Chance or necessity? Adaptive vs. non adaptive evolution in plant-frugivore interactions
Professor of Conservation Biology
I’m interested in how biology and the environment shape biodiversity in time and space.
- The Very Extended Phenotype: connecting genetics and evolution to ecological function
- Discovering genomic and developmental mechanisms that underlie sensory innovations critical to adaptive diversification
- Uncovering skin immune proteins as predictors of resistance against WNS
- Diversification in Noctilionoid Bats
- Historical Biogeography of the Antilles
Diversity in olfactory receptor repertoires is associated with dietary specialization in a genus of frugivorous bat
Mammalian olfactory receptors (ORs) are a diverse family of genes encoding proteins that directly interact with environmental chemical cues. ORs evolve via gene duplication in a birth-death fashion, neofunctionalizing and pseudogenizing over time. Olfaction is a primary sense used for food detection in plant-visiting bats, but the relationship between dietary specialization and OR repertoires is unclear. Within neotropical Leaf-nosed bats (Phyllostomidae), many lineages are plant specialists, and some have a distinct OR repertoire compared to insectivorous species. Yet, whether specialization on particular plant genera is associated with the evolution of more specialized OR repertoires has never been tested. Using targeted sequence capture, we sequenced the OR repertoires of three sympatric species of short-tailed leaf-nosed bats (Carollia), which vary in their degree of specialization on the fruits of Piper plants. We characterized orthologous versus duplicated receptors among Carollia species, and identified orthologous receptors and associated paralogs to explore the diversity and redundancy of the receptor gene repertoire. The most dedicated Piper specialist, Carollia castanea, had lower OR diversity compared to the two more generalist species (sowelli, perspicillata), but we discovered a few unique sets of ORs within C. castanea with exceptional redundancy of similar gene duplicates. These unique receptors potentially enable C. castanea to detect Piper fruit odorants to an extent that the other species cannot. C. perspicillata, the species with the most generalist diet, had a larger diversity of functional receptors, suggesting the ability to detect a wider range of odorant molecules. The variation among ORs may be a factor in the coexistence of these sympatric species, facilitating the exploitation of different plant resources. Our study sheds light on how gene duplication plays a role in dietary adaptations and underlies patterns of ecological interactions between bats and plants.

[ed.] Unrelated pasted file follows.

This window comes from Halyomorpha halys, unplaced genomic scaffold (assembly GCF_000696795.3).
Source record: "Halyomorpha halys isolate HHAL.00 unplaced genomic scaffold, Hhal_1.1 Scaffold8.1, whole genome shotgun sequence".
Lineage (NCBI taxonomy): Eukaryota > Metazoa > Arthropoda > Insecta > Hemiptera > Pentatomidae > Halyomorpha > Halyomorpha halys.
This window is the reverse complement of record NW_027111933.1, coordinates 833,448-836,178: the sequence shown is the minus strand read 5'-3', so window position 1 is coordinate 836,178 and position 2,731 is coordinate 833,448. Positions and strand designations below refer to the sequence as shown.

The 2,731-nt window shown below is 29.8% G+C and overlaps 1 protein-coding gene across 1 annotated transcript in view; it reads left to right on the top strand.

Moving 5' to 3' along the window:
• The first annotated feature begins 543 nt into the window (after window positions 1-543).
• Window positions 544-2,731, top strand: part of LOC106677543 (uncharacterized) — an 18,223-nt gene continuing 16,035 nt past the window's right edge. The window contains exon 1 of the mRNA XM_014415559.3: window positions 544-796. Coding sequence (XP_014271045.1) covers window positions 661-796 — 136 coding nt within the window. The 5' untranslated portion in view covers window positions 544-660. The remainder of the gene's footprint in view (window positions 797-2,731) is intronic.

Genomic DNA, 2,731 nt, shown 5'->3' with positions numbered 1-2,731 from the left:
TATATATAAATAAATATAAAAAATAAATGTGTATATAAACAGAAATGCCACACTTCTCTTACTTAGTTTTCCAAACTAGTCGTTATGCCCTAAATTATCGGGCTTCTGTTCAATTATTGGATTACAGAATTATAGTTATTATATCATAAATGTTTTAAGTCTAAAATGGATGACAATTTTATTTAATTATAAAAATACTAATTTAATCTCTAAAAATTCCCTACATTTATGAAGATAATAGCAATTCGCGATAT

With over two-hundred species distributed across most of mainland Mexico, Central and South America, and islands in the Caribbean Sea, the Phyllostomidae bat family (American leaf-nosed bats) is one of the world’s most diverse mammalian families in terms of its trophic, or feeding, diversity.
Although cases of independent adaptation to the same dietary niche have been documented in mammalian ecology, the molecular correlates …
Gene duplication is a key source of evolutionary innovation, and multigene families evolve in a birth-death process, continuously duplicating and pseudogenizing through time. To empirically test hypotheses about adaptive expansion and contraction of multigene families across species, models infer gene gain and loss in light of speciation events and these inferred gene family expansions may lead to interpretations of adaptations in particular lineages. While the relative abundance of a gene subfamily in the subgenome may reflect its functional importance, tests based on this expectation can be confounded by the complex relationship between the birth-death process of gene subfamily evolution and the species phylogeny. Using simulations, we confirmed tree heterogeneity as a confounding factor in inferring multi-gene adaptation, causing spurious associations between shifts in birth-death rate and lineages with higher branching rates. We then used the olfactory receptor (OR) repertoire, the largest gene family in the mammalian genome, of different bat species with divergent diets to test whether expansions in olfactory receptors are associated with shifts to frugivorous diets. After accounting for tree heterogeneity, we robustly inferred that certain OR subfamilies exhibited expansions associated with dietary shifts to frugivory. Taken together, these results suggest ecological correlates of individual OR gene subfamilies can be identified, setting the stage for detailed inquiry into within-subfamily functional differences.
Evaluating the performance of targeted sequence capture, RNA-Seq, and degenerate-primer PCR cloning for sequencing the largest mammalian multigene family
Multigene families evolve from single‐copy ancestral genes via duplication, and typically encode proteins critical to key biological …